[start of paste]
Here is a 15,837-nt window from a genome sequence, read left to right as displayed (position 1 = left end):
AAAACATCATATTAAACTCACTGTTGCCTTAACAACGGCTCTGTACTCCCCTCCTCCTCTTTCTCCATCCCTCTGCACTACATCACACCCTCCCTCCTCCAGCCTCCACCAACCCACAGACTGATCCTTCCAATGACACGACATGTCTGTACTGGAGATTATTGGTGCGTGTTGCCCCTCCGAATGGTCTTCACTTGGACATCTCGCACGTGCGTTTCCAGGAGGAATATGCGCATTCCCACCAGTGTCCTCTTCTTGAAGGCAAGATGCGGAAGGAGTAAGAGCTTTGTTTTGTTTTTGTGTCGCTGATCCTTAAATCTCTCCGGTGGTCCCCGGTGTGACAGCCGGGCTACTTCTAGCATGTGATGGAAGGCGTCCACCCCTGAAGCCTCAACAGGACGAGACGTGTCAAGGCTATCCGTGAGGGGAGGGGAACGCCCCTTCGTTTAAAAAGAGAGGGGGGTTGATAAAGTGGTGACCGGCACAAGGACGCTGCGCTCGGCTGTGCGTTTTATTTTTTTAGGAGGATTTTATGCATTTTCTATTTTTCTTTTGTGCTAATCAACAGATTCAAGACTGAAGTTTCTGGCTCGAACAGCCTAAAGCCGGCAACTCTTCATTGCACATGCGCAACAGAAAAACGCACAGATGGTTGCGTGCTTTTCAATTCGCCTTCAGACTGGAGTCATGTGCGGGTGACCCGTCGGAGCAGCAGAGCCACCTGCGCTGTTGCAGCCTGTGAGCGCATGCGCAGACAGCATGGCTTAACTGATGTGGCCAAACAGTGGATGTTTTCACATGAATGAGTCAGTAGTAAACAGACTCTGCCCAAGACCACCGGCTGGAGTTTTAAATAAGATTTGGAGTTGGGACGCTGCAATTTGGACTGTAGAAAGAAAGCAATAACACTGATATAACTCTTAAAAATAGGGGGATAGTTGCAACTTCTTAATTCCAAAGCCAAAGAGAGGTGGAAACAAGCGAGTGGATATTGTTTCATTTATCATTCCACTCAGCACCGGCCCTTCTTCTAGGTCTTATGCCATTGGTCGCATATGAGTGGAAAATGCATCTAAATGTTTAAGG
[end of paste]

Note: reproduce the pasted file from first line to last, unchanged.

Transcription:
Here is a 15,837-nt window from a genome sequence, read left to right as displayed (position 1 = left end):
AAAACATCATATTAAACTCACTGTTGCCTTAACAACGGCTCTGTACTCCCCTCCTCCTCTTTCTCCATCCCTCTGCACTACATCACACCCTCCCTCCTCCAGCCTCCACCAACCCACAGACTGATCCTTCCAATGACACGACATGTCTGTACTGGAGATTATTGGTGCGTGTTGCCCCTCCGAATGGTCTTCACTTGGACATCTCGCACGTGCGTTTCCAGGAGGAATATGCGCATTCCCACCAGTGTCCTCTTCTTGAAGGCAAGATGCGGAAGGAGTAAGAGCTTTGTTTTGTTTTTGTGTCGCTGATCCTTAAATCTCTCCGGTGGTCCCCGGTGTGACAGCCGGGCTACTTCTAGCATGTGATGGAAGGCGTCCACCCCTGAAGCCTCAACAGGACGAGACGTGTCAAGGCTATCCGTGAGGGGAGGGGAACGCCCCTTCGTTTAAAAAGAGAGGGGGGTTGATAAAGTGGTGACCGGCACAAGGACGCTGCGCTCGGCTGTGCGTTTTATTTTTTTAGGAGGATTTTATGCATTTTCTATTTTTCTTTTGTGCTAATCAACAGATTCAAGACTGAAGTTTCTGGCTCGAACAGCCTAAAGCCGGCAACTCTTCATTGCACATGCGCAACAGAAAAACGCACAGATGGTTGCGTGCTTTTCAATTCGCCTTCAGACTGGAGTCATGTGCGGGTGACCCGTCGGAGCAGCAGAGCCACCTGCGCTGTTGCAGCCTGTGAGCGCATGCGCAGACAGCATGGCTTAACTGATGTGGCCAAACAGTGGATGTTTTCACATGAATGAGTCAGTAGTAAACAGACTCTGCCCAAGACCACCGGCTGGAGTTTTAAATAAGATTTGGAGTTGGGACGCTGCAATTTGGACTGTAGAAAGAAAGCAATAACACTGATATAACTCTTAAAAATAGGGGGATAGTTGCAACTTCTTAATTCCAAAGCCAAAGAGAGGTGGAAACAAGCGAGTGGATATTGTTTCATTTATCATTCCACTCAGCACCGGCCCTTCTTCTAGGTCTTATGCCATTGGTCGCATATGAGTGGAAAATGCATCTAAATGTTTAAGG